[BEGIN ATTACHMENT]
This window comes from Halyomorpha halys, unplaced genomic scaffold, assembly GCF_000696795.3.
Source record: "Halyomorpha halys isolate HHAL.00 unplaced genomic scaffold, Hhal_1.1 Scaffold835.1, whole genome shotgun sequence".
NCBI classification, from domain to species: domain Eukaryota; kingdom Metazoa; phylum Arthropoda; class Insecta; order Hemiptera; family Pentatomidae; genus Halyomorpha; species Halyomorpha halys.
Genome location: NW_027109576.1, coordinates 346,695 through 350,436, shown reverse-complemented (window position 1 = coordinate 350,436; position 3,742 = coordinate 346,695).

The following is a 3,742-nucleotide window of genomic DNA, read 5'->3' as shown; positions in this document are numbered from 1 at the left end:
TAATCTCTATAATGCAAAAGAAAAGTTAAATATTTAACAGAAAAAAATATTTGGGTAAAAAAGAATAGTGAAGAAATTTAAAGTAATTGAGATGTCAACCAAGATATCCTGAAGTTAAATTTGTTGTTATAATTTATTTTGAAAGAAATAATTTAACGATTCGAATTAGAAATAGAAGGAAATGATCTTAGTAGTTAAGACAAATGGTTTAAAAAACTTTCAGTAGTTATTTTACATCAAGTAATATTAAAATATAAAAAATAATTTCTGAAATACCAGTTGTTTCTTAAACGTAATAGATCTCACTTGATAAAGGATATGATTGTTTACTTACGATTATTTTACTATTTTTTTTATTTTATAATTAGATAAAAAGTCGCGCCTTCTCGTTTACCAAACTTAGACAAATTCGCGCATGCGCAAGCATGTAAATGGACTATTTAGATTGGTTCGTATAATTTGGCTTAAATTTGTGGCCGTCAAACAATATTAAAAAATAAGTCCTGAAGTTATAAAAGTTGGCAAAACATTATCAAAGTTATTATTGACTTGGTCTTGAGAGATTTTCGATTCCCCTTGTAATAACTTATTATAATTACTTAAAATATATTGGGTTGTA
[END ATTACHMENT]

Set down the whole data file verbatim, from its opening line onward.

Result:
This window comes from Halyomorpha halys, unplaced genomic scaffold, assembly GCF_000696795.3.
Source record: "Halyomorpha halys isolate HHAL.00 unplaced genomic scaffold, Hhal_1.1 Scaffold835.1, whole genome shotgun sequence".
NCBI classification, from domain to species: domain Eukaryota; kingdom Metazoa; phylum Arthropoda; class Insecta; order Hemiptera; family Pentatomidae; genus Halyomorpha; species Halyomorpha halys.
Genome location: NW_027109576.1, coordinates 346,695 through 350,436, shown reverse-complemented (window position 1 = coordinate 350,436; position 3,742 = coordinate 346,695).

The following is a 3,742-nucleotide window of genomic DNA, read 5'->3' as shown; positions in this document are numbered from 1 at the left end:
TAATCTCTATAATGCAAAAGAAAAGTTAAATATTTAACAGAAAAAAATATTTGGGTAAAAAAGAATAGTGAAGAAATTTAAAGTAATTGAGATGTCAACCAAGATATCCTGAAGTTAAATTTGTTGTTATAATTTATTTTGAAAGAAATAATTTAACGATTCGAATTAGAAATAGAAGGAAATGATCTTAGTAGTTAAGACAAATGGTTTAAAAAACTTTCAGTAGTTATTTTACATCAAGTAATATTAAAATATAAAAAATAATTTCTGAAATACCAGTTGTTTCTTAAACGTAATAGATCTCACTTGATAAAGGATATGATTGTTTACTTACGATTATTTTACTATTTTTTTTATTTTATAATTAGATAAAAAGTCGCGCCTTCTCGTTTACCAAACTTAGACAAATTCGCGCATGCGCAAGCATGTAAATGGACTATTTAGATTGGTTCGTATAATTTGGCTTAAATTTGTGGCCGTCAAACAATATTAAAAAATAAGTCCTGAAGTTATAAAAGTTGGCAAAACATTATCAAAGTTATTATTGACTTGGTCTTGAGAGATTTTCGATTCCCCTTGTAATAACTTATTATAATTACTTAAAATATATTGGGTTGTA